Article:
Nov 06, 2014 rated it really liked it  ·  review of another edition
Quite a number of the better writers from the golden era of 1950s-1960s science fiction have been neglected and forgotten in the years since they wrote. One such author is Mark Clifton - yet "Eight Keys to Eden" is clear evidence that it is time his work was rediscovered. Intelligent, thought-provoking, and intriguing, this book is a page-turner... though, by reason of its ingenuity, it does sadly bog down in later chapters with ratiocination and exposition. If it were not for this, I'd have ...more
Feb 01, 2014 rated it really liked it  ·  review of another edition
I Read this book in the 70's and it's thought provoking ideas have remained with me throughout the intervening 40 yrs. That's a long time, so I'm interested in re-reading this book, to see how well it stands today. I suspect the writing style may appear dated but I fully expect the ideas to be as refreshing and thought provoking as they were when I read it as a teenager. For me, as a young teen, this book represented possibly my first exposure to the concept of sceptical and critical thinking. ...more
William Middleton
Sep 18, 2015 rated it really liked it  ·  review of another edition
Recommends it for: Any Science Fiction fan where science is important

Eight keys to Eden by Mark Clifton

The BEST science fiction short story I have read since early 2015,
when I set goal of 100+ books this year.
It is of the scientific science fiction variety.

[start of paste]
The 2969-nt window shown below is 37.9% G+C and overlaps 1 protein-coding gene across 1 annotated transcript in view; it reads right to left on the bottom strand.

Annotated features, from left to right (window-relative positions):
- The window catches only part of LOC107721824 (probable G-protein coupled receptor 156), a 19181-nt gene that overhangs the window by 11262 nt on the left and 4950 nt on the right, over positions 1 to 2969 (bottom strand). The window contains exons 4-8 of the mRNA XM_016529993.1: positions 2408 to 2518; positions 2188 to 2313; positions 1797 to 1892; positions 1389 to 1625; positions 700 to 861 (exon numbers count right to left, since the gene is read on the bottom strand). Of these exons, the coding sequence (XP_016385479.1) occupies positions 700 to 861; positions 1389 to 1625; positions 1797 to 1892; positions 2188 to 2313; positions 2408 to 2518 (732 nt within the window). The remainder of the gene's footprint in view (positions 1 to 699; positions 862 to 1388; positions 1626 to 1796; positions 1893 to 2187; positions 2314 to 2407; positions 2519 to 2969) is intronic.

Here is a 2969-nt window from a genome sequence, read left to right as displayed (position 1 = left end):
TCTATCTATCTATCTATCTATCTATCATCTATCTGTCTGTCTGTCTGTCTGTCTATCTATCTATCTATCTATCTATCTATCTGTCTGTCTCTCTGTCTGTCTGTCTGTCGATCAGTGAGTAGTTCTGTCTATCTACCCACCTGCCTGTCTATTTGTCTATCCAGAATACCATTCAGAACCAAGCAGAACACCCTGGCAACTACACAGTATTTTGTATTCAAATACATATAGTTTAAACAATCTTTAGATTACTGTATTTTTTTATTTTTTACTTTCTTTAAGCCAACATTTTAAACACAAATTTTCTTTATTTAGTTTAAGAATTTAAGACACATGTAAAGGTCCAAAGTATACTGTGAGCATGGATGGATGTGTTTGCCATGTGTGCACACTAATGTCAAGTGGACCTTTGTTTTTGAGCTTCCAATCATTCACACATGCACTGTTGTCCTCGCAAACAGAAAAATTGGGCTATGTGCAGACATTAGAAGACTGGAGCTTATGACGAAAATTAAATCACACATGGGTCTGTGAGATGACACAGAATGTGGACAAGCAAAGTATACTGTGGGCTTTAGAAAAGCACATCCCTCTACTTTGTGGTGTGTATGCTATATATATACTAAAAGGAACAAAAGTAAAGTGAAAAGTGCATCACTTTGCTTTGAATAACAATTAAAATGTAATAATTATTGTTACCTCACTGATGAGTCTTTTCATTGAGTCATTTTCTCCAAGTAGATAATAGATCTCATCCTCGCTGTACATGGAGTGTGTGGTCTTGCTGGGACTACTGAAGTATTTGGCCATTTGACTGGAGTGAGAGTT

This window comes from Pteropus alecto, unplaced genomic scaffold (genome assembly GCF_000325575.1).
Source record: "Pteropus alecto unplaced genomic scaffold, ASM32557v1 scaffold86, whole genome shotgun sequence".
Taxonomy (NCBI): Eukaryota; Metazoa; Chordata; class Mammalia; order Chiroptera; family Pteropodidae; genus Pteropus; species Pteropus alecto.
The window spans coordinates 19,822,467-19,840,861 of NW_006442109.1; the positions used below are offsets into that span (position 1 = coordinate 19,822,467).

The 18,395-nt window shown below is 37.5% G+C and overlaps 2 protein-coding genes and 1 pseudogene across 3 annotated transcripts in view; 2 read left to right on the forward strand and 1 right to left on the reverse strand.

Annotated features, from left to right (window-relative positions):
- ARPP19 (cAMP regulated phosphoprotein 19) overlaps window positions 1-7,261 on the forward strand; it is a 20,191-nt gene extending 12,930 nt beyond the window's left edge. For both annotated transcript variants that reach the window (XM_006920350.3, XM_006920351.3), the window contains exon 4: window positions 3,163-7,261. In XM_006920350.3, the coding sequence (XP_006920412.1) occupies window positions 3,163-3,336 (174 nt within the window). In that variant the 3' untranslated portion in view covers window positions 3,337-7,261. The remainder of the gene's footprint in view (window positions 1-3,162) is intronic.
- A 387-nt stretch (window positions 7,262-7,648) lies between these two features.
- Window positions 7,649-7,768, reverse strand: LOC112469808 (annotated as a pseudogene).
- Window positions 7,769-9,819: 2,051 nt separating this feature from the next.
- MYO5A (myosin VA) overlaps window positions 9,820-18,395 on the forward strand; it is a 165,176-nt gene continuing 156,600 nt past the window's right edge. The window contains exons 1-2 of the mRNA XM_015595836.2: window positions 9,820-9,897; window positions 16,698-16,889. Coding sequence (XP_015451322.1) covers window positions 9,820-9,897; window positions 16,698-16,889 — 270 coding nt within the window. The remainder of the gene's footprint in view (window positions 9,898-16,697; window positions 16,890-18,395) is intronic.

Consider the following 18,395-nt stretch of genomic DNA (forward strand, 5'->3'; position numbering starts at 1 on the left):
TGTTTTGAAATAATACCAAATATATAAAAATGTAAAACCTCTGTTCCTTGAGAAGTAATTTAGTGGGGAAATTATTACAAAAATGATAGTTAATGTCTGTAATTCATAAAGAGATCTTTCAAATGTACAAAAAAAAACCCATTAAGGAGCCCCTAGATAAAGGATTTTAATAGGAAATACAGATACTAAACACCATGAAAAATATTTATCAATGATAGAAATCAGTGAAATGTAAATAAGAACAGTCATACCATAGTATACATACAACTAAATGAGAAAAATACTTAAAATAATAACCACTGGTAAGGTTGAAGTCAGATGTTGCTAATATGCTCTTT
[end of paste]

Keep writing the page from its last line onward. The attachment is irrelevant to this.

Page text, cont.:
It is my first Mark Clifton Book.
It is a standalone book, not part of a series.
Satisfying thought provoking ending.
Sep 04, 2015 rated it liked it  ·  review of another edition
If you like pulpy golden age sci-fi writing, with a bit of acerbic political commentary and a dash of adolescent humor that is capped off with a whole lot of pseudo-intellectual mumbo jumbo then this is the book for you. My inner 13 year old loved this book, while the rest of me thought it was all pretty silly (not intentionally so).
Alexandra Chauran
Recommended to me by a friend, but I had a really hard time getting into the characters. The end of the book was interesting philosophically, but by then I just wasn't really invested.
Jan 25, 2008 rated it really liked it  ·  review of another edition
Shelves: science-fiction
Intreguing story suggesting that consciousness may manifest in other ways that those found on Earth; the writing style is no more than ok, but the ideas are worth considering.
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Apr 19, 2013
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Joseph Mccormack
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Brian Cooke
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Sep 16, 2011
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May 17, 2018
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Apr 19, 2014
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Mac Crew
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Mark Phillips
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Melanie Totcky
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Mark Clifton (1906 - Nov. 1963) was an American science fiction writer. Clifton began publishing in May of 1952 with the often anthologized story "What Have I Done?".

Most of his work fits into one of two series. The "Bossy" sequence was written alone, and in collaboration with both Alex Apostolides and Frank Riley. The "Ralph Kennedy" series, which is lighter in tone, was mostly written solo,